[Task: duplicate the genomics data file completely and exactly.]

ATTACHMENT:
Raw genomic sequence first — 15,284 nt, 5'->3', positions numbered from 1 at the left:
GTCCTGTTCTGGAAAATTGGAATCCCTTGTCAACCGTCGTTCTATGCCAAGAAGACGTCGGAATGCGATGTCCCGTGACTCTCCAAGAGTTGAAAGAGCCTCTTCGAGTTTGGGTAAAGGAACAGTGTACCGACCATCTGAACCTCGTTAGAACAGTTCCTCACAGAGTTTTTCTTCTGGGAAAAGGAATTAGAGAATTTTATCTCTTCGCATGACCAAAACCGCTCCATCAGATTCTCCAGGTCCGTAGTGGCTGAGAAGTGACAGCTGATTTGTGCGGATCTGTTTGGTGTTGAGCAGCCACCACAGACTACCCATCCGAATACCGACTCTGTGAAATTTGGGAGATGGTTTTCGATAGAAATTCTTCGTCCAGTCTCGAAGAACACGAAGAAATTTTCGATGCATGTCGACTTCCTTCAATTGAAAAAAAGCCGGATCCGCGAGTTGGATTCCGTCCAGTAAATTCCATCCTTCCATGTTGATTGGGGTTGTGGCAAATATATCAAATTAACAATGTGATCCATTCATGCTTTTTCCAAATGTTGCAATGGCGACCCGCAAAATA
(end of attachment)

Raw genomic sequence first — 15,284 nt, 5'->3', positions numbered from 1 at the left:
GTCCTGTTCTGGAAAATTGGAATCCCTTGTCAACCGTCGTTCTATGCCAAGAAGACGTCGGAATGCGATGTCCCGTGACTCTCCAAGAGTTGAAAGAGCCTCTTCGAGTTTGGGTAAAGGAACAGTGTACCGACCATCTGAACCTCGTTAGAACAGTTCCTCACAGAGTTTTTCTTCTGGGAAAAGGAATTAGAGAATTTTATCTCTTCGCATGACCAAAACCGCTCCATCAGATTCTCCAGGTCCGTAGTGGCTGAGAAGTGACAGCTGATTTGTGCGGATCTGTTTGGTGTTGAGCAGCCACCACAGACTACCCATCCGAATACCGACTCTGTGAAATTTGGGAGATGGTTTTCGATAGAAATTCTTCGTCCAGTCTCGAAGAACACGAAGAAATTTTCGATGCATGTCGACTTCCTTCAATTGAAAAAAAGCCGGATCCGCGAGTTGGATTCCGTCCAGTAAATTCCATCCTTCCATGTTGATTGGGGTTGTGGCAAATATATCAAATTAACAATGTGATCCATTCATGCTTTTTCCAAATGTTGCAATGGCGACCCGCAAAATA